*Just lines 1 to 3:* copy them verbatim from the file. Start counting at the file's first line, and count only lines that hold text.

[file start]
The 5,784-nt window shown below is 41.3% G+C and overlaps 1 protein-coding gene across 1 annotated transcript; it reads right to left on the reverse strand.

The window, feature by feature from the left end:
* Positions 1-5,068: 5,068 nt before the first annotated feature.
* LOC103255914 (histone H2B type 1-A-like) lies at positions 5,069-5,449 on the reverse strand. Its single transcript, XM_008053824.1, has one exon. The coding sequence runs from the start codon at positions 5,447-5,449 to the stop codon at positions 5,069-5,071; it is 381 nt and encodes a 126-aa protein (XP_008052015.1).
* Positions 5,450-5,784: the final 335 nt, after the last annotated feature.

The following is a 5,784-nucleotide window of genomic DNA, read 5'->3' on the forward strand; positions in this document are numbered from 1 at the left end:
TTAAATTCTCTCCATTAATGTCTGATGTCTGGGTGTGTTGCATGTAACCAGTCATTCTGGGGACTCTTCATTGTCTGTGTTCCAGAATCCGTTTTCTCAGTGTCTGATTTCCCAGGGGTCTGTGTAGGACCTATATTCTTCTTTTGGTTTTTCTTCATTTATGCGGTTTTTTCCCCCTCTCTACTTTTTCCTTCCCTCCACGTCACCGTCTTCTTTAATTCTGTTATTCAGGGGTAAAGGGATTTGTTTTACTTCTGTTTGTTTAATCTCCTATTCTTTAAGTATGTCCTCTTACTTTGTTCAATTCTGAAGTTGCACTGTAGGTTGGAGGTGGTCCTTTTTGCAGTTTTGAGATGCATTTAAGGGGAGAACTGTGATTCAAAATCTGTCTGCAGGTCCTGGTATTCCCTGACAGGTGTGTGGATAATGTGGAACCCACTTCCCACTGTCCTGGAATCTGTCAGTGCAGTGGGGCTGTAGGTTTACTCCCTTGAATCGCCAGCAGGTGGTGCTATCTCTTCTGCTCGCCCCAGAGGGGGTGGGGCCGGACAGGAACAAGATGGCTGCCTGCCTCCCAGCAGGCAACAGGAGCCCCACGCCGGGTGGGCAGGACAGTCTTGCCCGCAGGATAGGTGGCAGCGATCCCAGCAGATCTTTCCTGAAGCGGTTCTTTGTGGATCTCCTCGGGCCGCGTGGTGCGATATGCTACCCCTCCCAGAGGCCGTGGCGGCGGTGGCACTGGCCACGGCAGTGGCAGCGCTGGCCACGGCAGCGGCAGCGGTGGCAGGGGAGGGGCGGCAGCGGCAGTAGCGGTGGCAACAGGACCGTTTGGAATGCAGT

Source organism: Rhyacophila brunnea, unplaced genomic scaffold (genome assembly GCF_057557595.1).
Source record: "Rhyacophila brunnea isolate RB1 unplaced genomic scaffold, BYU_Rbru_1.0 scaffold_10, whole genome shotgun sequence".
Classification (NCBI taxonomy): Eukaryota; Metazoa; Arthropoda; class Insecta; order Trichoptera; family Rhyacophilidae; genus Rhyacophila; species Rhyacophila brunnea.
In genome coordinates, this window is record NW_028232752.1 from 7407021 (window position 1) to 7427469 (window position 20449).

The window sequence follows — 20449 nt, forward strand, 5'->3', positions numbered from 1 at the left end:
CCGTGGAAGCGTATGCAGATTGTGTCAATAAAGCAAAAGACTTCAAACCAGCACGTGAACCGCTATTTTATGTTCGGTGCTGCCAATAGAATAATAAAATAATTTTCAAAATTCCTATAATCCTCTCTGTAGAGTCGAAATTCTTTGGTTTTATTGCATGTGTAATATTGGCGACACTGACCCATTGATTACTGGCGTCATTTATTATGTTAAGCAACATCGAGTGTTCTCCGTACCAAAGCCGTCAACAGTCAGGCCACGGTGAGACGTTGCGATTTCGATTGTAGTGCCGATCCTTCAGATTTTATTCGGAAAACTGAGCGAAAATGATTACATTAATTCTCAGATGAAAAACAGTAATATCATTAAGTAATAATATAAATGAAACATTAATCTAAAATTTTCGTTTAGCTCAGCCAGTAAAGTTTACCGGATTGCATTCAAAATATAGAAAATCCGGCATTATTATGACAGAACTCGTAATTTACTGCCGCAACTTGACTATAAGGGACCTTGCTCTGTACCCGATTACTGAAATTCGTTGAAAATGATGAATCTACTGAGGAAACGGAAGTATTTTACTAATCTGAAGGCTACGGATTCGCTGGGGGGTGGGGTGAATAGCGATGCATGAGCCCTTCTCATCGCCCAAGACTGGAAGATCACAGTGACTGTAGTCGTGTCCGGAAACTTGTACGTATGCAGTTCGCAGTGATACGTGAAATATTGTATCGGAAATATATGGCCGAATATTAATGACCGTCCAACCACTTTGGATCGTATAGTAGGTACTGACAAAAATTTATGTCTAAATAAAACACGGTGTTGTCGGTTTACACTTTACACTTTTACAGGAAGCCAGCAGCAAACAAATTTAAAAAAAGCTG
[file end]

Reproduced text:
The 5,784-nt window shown below is 41.3% G+C and overlaps 1 protein-coding gene across 1 annotated transcript; it reads right to left on the reverse strand.

The window, feature by feature from the left end:
* Positions 1-5,068: 5,068 nt before the first annotated feature.